My article about the International Association for the Study of the Commons (IASC) European conference in Sweden has appeared in the IASC’s Commons Digest, winter 2015. I reproduce it below.
‘Do not be afraid to go out on a limb. That’s where the fruit is.’ Thus Camilla Widmark, chair of the International Association for the Study of the Commons’ European conference, opened the meeting in Umeå, Sweden in September 2014. Her words gave the perfect introduction to my talk, ‘Campaigning for Commons, the collective approach’, which followed shortly after. As campaigners, we must never be afraid to go out on a limb in defence of our beliefs.
This was my first European conference and I was generously funded by the Elinor Ostrom Award. The Open Spaces Society (England and Wales), of which I am the general secretary, was one of three winners of the practitioners’ award last year. I was able to reiterate Lin’s message of the importance of collective action in protecting the commons and enabling communities to defend and maintain them. Academics and practitioners have a symbiotic relationship: academics can provide the facts and evidence which practitioners need to bring about change.
I identified this desire to work together many times during the conference. First I went to the pre-conference workshop, a fascinating discussion about the Sami people (of northern Sweden, Norway, Finland and Russia), whose indigenous rights to graze reindeer clash with other land uses such as forest management, mining, energy generation and hunting. It seems that the current governance and management systems are inadequate to resolve these conflicts. The Sami parliament is not yet sufficiently recognised and respected: could greater collective action be an answer?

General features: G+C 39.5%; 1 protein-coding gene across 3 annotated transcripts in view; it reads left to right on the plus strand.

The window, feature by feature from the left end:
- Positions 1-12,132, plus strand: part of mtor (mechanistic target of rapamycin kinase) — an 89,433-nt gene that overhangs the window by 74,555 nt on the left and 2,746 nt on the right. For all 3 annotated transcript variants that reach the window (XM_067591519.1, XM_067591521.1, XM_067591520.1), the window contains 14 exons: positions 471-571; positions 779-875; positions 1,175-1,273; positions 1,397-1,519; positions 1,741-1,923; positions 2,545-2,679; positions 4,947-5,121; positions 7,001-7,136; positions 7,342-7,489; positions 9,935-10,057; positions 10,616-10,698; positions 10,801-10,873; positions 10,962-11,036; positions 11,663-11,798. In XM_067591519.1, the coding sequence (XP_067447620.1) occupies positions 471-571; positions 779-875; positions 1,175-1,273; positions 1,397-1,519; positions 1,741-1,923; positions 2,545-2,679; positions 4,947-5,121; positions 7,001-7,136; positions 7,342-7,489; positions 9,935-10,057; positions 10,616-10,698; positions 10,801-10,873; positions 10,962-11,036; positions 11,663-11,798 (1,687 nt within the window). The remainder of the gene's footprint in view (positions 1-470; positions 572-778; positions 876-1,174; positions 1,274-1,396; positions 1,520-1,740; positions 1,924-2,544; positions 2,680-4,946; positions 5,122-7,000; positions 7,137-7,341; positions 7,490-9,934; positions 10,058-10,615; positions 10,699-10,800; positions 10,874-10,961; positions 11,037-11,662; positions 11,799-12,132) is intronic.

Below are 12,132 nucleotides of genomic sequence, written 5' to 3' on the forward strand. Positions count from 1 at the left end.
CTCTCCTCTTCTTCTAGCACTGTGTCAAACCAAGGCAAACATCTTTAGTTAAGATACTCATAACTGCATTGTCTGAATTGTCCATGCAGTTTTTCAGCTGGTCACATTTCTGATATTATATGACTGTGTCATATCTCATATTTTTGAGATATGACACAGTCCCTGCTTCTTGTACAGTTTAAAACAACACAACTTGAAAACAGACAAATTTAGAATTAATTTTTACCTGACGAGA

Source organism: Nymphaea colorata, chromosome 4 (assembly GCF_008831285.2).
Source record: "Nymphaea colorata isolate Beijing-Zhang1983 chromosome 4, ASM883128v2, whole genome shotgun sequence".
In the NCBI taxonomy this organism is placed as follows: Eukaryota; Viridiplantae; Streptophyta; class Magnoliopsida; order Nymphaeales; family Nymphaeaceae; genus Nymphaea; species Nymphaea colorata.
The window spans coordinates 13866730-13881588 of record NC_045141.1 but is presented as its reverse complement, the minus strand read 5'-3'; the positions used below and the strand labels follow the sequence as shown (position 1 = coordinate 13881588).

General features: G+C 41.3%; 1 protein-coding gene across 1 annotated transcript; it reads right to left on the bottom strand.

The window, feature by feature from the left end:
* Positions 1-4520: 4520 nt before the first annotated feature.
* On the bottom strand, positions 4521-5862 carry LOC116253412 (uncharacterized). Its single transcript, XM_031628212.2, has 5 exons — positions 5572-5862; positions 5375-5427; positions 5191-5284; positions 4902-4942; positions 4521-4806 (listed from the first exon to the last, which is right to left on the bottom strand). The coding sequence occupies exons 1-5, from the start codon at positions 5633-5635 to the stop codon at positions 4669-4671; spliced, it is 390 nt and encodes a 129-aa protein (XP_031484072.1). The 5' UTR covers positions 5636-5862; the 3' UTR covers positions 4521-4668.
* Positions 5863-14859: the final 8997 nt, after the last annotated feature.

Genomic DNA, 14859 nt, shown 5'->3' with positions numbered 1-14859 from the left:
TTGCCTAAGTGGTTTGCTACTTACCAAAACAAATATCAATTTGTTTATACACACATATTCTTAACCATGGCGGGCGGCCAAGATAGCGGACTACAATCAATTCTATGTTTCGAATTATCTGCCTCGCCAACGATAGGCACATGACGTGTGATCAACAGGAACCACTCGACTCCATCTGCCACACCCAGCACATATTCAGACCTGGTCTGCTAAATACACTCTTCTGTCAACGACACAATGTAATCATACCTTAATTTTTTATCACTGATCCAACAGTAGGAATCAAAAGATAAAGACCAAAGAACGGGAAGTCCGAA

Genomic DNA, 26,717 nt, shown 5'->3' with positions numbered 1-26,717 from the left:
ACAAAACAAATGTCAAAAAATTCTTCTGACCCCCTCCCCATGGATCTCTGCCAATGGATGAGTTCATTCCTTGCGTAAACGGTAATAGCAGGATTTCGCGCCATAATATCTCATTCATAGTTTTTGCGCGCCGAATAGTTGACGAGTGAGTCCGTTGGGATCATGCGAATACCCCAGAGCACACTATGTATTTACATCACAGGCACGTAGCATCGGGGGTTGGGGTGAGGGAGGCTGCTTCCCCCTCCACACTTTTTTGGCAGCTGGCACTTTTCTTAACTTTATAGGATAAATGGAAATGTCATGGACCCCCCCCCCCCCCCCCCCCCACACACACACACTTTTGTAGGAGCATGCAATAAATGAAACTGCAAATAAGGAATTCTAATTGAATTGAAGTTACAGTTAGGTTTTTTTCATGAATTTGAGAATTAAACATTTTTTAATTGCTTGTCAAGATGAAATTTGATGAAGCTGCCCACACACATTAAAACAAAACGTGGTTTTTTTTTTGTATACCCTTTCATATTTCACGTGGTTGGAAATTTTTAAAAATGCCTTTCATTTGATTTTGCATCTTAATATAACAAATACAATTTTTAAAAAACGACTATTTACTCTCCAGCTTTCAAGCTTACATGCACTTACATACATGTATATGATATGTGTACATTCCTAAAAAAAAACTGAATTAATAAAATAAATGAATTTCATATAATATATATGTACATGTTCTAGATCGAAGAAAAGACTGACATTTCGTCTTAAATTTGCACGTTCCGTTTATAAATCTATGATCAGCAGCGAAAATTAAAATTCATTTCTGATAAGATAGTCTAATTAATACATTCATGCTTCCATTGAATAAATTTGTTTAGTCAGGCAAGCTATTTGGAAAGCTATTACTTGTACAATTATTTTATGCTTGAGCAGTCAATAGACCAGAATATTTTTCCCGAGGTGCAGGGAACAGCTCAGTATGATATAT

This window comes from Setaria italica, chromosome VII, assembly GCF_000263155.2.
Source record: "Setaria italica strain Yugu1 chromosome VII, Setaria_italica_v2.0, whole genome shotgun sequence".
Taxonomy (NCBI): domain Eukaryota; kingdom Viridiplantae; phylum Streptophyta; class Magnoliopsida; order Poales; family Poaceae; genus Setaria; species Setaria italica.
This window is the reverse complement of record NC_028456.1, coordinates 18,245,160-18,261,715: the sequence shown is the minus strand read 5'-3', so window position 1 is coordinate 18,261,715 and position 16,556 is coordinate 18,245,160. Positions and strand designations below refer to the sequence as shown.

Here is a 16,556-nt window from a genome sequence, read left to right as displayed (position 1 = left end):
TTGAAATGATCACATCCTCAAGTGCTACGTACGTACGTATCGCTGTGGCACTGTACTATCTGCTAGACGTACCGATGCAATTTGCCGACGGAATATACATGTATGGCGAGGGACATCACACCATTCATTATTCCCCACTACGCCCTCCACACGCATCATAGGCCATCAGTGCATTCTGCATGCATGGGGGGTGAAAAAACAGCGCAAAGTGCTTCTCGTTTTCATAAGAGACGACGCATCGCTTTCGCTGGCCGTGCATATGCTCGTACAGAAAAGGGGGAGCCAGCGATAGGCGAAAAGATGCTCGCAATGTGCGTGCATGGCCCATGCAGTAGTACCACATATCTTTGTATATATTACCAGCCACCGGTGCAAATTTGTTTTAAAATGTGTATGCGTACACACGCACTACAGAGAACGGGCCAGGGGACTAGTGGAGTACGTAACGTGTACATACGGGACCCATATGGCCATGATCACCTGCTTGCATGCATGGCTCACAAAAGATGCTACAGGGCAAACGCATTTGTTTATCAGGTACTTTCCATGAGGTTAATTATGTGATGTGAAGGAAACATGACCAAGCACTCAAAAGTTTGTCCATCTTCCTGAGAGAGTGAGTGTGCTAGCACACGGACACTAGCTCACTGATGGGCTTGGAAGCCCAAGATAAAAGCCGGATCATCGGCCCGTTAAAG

I talked to scholars working on water and pasture management in Uzbekistan and Kyrgyzstan; the privatisation of the Euphorbia food-plant in Madagascar; and the marketing and protection by registration of the Colombian coffee bean. I listened to talks on the struggle by communities in Mozambique and Thailand to be heard when their resources are under attack.
It is vital that communities achieve the best management structures and governance processes to enable them to gain political weight with the decision makers. The conference highlighted the difficulties faced by all parts of the globe in establishing equality between those who defend their commons and the powerful institutions which imperil them.
It was a delight to stay in the town of Umeå, known as Björkanas Stad, the City of Birches. In June 1888 the eastern part of the city was devastated by fire and, in its restoration, silver birch trees were planted along the avenues, to prevent future fires from spreading. Umeå is the 2014 European Capital of Culture and is rightly proud of its art and sculpture, although unfortunately I didn’t have time to visit the galleries and sculpture park.